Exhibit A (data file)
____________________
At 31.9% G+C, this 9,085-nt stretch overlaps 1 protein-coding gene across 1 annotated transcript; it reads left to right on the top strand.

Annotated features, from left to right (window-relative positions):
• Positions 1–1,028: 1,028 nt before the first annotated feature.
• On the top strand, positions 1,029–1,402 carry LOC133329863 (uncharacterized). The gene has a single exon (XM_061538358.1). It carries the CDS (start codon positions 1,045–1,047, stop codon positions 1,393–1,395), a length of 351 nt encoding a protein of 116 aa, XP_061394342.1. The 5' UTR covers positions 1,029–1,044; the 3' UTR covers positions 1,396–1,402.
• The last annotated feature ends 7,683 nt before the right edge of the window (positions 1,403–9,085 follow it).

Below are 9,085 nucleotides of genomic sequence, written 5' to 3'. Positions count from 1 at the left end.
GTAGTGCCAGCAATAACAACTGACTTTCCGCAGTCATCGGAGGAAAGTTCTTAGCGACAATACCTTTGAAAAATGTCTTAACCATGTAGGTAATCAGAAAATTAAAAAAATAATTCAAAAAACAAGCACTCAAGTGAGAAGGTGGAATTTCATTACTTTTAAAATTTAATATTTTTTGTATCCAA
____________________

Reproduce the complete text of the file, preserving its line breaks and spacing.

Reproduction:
At 31.9% G+C, this 9,085-nt stretch overlaps 1 protein-coding gene across 1 annotated transcript; it reads left to right on the top strand.

Annotated features, from left to right (window-relative positions):
• Positions 1–1,028: 1,028 nt before the first annotated feature.
• On the top strand, positions 1,029–1,402 carry LOC133329863 (uncharacterized). The gene has a single exon (XM_061538358.1). It carries the CDS (start codon positions 1,045–1,047, stop codon positions 1,393–1,395), a length of 351 nt encoding a protein of 116 aa, XP_061394342.1. The 5' UTR covers positions 1,029–1,044; the 3' UTR covers positions 1,396–1,402.
• The last annotated feature ends 7,683 nt before the right edge of the window (positions 1,403–9,085 follow it).

Below are 9,085 nucleotides of genomic sequence, written 5' to 3'. Positions count from 1 at the left end.
GTAGTGCCAGCAATAACAACTGACTTTCCGCAGTCATCGGAGGAAAGTTCTTAGCGACAATACCTTTGAAAAATGTCTTAACCATGTAGGTAATCAGAAAATTAAAAAAATAATTCAAAAAACAAGCACTCAAGTGAGAAGGTGGAATTTCATTACTTTTAAAATTTAATATTTTTTGTATCCAA